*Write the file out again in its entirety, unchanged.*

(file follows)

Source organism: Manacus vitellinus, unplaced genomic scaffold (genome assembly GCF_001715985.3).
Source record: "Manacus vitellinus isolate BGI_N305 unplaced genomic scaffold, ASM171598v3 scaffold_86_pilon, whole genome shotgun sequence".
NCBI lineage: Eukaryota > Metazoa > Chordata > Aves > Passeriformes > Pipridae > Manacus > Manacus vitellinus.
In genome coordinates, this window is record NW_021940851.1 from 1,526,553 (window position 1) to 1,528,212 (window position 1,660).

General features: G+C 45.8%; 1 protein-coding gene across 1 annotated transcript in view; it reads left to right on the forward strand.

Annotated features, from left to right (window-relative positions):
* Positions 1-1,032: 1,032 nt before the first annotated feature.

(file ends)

Source organism: Manacus vitellinus, unplaced genomic scaffold (genome assembly GCF_001715985.3).
Source record: "Manacus vitellinus isolate BGI_N305 unplaced genomic scaffold, ASM171598v3 scaffold_86_pilon, whole genome shotgun sequence".
NCBI lineage: Eukaryota > Metazoa > Chordata > Aves > Passeriformes > Pipridae > Manacus > Manacus vitellinus.
In genome coordinates, this window is record NW_021940851.1 from 1,526,553 (window position 1) to 1,528,212 (window position 1,660).

General features: G+C 45.8%; 1 protein-coding gene across 1 annotated transcript in view; it reads left to right on the forward strand.

Annotated features, from left to right (window-relative positions):
* Positions 1-1,032: 1,032 nt before the first annotated feature.